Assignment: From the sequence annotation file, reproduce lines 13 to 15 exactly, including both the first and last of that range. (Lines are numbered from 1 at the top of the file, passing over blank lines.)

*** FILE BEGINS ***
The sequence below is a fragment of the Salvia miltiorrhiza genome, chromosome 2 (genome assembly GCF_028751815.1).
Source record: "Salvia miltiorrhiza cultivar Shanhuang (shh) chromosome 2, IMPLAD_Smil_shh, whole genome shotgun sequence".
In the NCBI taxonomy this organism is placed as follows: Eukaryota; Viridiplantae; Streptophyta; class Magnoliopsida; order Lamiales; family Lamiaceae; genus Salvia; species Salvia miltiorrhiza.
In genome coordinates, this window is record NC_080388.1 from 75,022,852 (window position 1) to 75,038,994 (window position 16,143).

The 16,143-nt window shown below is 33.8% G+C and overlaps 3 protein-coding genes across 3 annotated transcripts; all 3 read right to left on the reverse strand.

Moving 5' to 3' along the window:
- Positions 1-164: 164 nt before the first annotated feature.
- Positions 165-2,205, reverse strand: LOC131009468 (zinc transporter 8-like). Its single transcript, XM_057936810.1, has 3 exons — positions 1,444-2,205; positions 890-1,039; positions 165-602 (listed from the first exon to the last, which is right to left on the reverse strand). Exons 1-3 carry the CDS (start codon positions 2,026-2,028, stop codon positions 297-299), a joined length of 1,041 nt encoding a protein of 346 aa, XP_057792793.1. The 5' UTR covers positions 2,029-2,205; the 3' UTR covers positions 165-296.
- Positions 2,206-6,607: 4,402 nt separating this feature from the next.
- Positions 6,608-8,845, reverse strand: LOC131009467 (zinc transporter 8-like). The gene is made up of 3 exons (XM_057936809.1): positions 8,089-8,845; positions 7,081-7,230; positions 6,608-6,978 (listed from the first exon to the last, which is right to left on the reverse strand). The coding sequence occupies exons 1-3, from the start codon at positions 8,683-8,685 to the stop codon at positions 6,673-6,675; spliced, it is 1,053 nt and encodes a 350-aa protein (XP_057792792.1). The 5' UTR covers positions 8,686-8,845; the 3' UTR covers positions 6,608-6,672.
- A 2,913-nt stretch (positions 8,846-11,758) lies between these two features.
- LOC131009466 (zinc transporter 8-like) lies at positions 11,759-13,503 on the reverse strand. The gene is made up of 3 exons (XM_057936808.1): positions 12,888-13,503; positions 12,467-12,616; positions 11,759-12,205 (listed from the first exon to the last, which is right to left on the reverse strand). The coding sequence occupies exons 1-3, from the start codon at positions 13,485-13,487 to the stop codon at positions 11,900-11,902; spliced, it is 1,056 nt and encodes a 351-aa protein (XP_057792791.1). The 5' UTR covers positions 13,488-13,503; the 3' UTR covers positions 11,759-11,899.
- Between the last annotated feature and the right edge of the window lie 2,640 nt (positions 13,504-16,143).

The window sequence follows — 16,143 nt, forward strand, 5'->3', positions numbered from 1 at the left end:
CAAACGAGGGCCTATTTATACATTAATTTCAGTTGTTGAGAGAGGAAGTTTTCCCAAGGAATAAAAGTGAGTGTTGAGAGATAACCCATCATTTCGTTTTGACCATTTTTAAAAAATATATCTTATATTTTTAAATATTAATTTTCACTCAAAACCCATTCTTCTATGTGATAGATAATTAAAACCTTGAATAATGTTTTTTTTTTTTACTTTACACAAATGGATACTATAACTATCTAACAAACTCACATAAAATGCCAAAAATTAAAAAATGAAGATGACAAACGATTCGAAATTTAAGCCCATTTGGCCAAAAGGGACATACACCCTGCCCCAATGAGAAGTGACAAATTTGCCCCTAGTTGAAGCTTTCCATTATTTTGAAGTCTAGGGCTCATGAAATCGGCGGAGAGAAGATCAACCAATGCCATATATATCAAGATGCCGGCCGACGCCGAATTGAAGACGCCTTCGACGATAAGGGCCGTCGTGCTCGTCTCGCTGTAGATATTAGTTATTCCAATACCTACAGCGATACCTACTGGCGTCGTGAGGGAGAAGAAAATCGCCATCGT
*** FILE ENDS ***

- Between the last annotated feature and the right edge of the window lie 2,640 nt (positions 13,504-16,143).

The window sequence follows — 16,143 nt, forward strand, 5'->3', positions numbered from 1 at the left end:
CAAACGAGGGCCTATTTATACATTAATTTCAGTTGTTGAGAGAGGAAGTTTTCCCAAGGAATAAAAGTGAGTGTTGAGAGATAACCCATCATTTCGTTTTGACCATTTTTAAAAAATATATCTTATATTTTTAAATATTAATTTTCACTCAAAACCCATTCTTCTATGTGATAGATAATTAAAACCTTGAATAATGTTTTTTTTTTTTACTTTACACAAATGGATACTATAACTATCTAACAAACTCACATAAAATGCCAAAAATTAAAAAATGAAGATGACAAACGATTCGAAATTTAAGCCCATTTGGCCAAAAGGGACATACACCCTGCCCCAATGAGAAGTGACAAATTTGCCCCTAGTTGAAGCTTTCCATTATTTTGAAGTCTAGGGCTCATGAAATCGGCGGAGAGAAGATCAACCAATGCCATATATATCAAGATGCCGGCCGACGCCGAATTGAAGACGCCTTCGACGATAAGGGCCGTCGTGCTCGTCTCGCTGTAGATATTAGTTATTCCAATACCTACAGCGATACCTACTGGCGTCGTGAGGGAGAAGAAAATCGCCATCGT